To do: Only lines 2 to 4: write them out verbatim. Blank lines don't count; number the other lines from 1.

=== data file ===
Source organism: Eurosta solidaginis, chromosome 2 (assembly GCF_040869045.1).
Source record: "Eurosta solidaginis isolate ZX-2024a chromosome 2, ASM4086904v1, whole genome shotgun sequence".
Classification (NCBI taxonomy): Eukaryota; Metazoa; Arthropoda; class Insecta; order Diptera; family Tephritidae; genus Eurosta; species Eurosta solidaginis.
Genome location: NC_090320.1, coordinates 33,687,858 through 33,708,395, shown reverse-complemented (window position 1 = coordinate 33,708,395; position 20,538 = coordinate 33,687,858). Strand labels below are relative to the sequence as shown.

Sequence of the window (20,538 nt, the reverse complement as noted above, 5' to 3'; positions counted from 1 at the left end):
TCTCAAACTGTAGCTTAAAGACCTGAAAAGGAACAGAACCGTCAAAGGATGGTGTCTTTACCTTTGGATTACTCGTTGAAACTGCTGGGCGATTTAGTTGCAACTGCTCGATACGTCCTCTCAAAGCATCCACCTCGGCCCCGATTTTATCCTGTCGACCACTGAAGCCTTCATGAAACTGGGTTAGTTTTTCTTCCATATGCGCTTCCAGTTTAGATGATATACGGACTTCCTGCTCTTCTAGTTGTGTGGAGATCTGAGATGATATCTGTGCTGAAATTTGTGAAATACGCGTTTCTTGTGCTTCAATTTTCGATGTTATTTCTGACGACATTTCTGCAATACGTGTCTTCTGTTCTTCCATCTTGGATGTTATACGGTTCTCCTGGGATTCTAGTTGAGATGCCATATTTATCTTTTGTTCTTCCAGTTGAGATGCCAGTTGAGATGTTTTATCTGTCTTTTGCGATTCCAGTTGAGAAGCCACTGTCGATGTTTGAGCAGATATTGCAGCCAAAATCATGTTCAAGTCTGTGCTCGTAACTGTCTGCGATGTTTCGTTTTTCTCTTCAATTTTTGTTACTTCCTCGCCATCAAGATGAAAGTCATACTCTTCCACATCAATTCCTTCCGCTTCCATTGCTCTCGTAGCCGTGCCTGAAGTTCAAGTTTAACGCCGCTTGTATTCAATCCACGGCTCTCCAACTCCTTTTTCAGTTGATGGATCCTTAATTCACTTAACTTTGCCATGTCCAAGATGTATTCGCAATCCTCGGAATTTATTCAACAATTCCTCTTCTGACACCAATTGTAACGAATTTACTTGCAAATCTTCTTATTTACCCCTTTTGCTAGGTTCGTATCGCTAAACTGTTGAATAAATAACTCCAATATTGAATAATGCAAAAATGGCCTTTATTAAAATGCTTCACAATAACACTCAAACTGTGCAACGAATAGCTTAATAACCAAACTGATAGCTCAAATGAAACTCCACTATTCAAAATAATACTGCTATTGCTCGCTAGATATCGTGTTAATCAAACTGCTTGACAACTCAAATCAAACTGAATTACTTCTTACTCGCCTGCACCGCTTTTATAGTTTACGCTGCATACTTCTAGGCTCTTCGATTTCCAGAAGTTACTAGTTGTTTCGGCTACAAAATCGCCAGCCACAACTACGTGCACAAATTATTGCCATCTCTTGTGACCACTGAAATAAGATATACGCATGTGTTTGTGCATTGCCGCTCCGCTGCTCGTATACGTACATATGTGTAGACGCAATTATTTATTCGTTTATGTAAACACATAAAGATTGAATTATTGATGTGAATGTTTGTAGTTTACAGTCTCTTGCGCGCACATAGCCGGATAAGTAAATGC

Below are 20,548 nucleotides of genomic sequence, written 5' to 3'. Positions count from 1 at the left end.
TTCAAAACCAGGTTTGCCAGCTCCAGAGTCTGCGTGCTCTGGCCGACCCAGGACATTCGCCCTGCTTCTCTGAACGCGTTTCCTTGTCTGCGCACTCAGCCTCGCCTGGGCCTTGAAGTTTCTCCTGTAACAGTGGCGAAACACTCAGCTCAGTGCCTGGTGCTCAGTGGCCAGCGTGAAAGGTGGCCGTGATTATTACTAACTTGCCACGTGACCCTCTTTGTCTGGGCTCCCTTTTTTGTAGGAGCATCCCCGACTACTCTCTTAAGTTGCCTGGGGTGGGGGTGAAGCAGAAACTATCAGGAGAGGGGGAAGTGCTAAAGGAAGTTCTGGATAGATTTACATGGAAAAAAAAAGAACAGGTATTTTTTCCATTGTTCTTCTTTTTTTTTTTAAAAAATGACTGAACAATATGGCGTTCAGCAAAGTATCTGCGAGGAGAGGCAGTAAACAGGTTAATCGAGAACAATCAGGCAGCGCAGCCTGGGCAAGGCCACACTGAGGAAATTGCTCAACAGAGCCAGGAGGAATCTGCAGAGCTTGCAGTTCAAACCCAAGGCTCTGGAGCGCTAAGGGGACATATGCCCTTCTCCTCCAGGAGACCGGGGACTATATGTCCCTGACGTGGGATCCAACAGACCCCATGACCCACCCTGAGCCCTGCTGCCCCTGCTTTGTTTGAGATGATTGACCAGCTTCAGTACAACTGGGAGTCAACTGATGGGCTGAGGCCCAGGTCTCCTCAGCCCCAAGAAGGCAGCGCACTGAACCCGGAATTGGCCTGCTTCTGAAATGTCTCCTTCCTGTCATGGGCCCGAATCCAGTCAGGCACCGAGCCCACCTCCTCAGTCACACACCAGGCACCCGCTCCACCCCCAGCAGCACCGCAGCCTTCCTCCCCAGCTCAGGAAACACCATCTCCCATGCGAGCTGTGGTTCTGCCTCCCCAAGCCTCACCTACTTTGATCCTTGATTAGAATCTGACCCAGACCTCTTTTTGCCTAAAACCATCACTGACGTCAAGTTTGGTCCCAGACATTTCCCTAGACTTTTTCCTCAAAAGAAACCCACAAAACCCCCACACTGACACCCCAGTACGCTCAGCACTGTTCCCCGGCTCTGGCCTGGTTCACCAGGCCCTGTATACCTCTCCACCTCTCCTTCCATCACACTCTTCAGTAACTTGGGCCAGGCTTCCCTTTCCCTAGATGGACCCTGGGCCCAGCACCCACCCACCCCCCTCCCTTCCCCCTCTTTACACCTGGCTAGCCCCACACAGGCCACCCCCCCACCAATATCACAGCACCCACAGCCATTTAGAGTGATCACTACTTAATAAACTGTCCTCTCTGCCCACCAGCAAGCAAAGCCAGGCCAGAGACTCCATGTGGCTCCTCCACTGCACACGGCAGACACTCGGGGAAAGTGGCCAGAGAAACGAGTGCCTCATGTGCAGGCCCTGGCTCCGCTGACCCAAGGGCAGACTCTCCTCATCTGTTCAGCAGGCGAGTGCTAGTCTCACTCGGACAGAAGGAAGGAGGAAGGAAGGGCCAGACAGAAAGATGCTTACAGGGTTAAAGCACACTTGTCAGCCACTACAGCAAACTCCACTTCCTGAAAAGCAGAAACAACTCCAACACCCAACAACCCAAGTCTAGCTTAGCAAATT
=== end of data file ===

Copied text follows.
Source record: "Eurosta solidaginis isolate ZX-2024a chromosome 2, ASM4086904v1, whole genome shotgun sequence".
Classification (NCBI taxonomy): Eukaryota; Metazoa; Arthropoda; class Insecta; order Diptera; family Tephritidae; genus Eurosta; species Eurosta solidaginis.
Genome location: NC_090320.1, coordinates 33,687,858 through 33,708,395, shown reverse-complemented (window position 1 = coordinate 33,708,395; position 20,538 = coordinate 33,687,858). Strand labels below are relative to the sequence as shown.